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IVA or Not?

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simmi | 12:56 Tue 07th Nov 2006 | Personal Finance
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My partner has got himself into financial trouble and can't meet the payments from his numerous creditors. I have kept all my regular payment up to date but now we have no money left at the end of the month to live or pay bills.. Is an IVA the answer and would this have serious implications for our financial future? Any feedback would be welcome!!

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IVAs are being heavily publicised by a lot of companies, and sometimes people are persuaded to enter into them when an alternative solution would be better. In most cases, there is no point in an IVA unless you own a house (which could be lost if you go bankrupt) or are in a job which would be forfeit by bankruptcy. In many cases bankruptcy is a better option, or (depending on the financial circumstances) a debt management plan.

You need independent free advice - do not go to any of the fee charging companies. Go to the local CAB, or phone CCCS or Payplan.

Your priorities should be to have enough money to maintain a reasonable economical lifestyle and to pay the essential household bills (rent or mortgage, council tax, utilities etc.). Paying ordinary commercial non-secured creditors comes after that.

Any solution is likely to have adverse implications for your partner's credit rating - and for yours if you have any joint finances, but this is something you will have to live with if you are to get out of the problem.
I agree with themas. I was in the same boat. My debts were out of hand and I took advice not only from CAB but also the Credit Consumer Counselling Service (CCCS) which I felt personally knocked the spots off CAB. As I had no assets I was advised by CCCS to go bankrupt rather than go for an IVA. If you have assets then IVA is probably your partner's best option. You must not go into any of this this lightly however and you must ensure you are fully aware of the impications. Another very good source of fere information is the insolvency service website.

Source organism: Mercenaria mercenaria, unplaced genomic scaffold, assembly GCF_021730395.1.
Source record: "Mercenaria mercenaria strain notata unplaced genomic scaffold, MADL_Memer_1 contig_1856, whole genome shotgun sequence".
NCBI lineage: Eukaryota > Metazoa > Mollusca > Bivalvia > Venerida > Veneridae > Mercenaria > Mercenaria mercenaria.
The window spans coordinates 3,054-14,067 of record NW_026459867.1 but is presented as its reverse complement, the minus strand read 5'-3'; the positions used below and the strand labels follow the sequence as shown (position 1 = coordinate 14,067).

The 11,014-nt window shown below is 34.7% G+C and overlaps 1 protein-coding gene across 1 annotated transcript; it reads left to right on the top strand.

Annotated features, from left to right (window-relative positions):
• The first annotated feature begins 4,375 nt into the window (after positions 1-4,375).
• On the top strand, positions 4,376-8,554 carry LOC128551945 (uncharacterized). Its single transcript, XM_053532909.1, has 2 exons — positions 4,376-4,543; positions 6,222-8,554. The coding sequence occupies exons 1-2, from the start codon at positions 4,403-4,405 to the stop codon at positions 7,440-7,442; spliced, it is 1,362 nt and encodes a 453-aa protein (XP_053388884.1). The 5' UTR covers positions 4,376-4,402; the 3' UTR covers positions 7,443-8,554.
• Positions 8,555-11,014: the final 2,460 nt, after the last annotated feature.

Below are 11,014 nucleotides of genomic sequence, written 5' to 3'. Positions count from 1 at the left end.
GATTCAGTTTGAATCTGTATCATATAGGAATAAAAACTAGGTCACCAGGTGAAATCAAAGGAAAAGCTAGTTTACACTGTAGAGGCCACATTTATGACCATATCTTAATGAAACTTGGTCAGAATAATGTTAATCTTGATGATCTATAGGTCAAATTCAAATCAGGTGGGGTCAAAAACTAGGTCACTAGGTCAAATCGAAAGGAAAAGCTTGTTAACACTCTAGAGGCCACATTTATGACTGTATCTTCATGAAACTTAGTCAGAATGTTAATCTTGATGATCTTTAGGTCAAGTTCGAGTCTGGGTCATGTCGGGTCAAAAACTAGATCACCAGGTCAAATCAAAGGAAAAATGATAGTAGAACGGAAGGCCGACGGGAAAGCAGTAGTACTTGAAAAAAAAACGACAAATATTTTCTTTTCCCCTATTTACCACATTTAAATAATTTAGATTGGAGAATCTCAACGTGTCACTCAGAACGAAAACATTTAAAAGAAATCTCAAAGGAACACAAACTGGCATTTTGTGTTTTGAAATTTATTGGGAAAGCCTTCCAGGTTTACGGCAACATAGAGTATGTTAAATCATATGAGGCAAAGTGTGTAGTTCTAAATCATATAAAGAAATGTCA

One thing about IVA is that they will look not just into your partner's outgoings but the total household income and then they take all that is left after paying for essential expenses. This also penalises you.

With bankruptcy they just look at the debtors income plus a contribution from anyone else in the household. They then take between 50 and 65% of what is left of the debtor's income. Although someone may be discharged from bankruptcy after 12 months these payments carry on for 3 years.

By going bankrupt I am very limited as to where I can bank and what I can do but my wife isn't. She has kept her bank account, cheque book, credit card etc.

Unfortunately with bankruptcy your partner's name and address will appear in the local paper and the London Gazette.

You must also remember that if your partner does go bankrupt the credtors will come after you for the full amount of any debts that are in joint names.

Whatever you do don't do anything until you get independent free advice.

There is one positive side to bankruptcy. The phone finally stops ringing with people demanding money.

My wife and I can live quite comfortably on what we have left although there is not a lot to spare or much in the way of luxuries. With what would have been left with an IVA it would have been a real struggle. (
Ditto the above.

Avoid debt free direct, baines & ernst, Compass finance, etc like the plague!!

CCCS or payplan is your first port of call

www.cccs.co.uk

They are fair, honest and free.

Good luck

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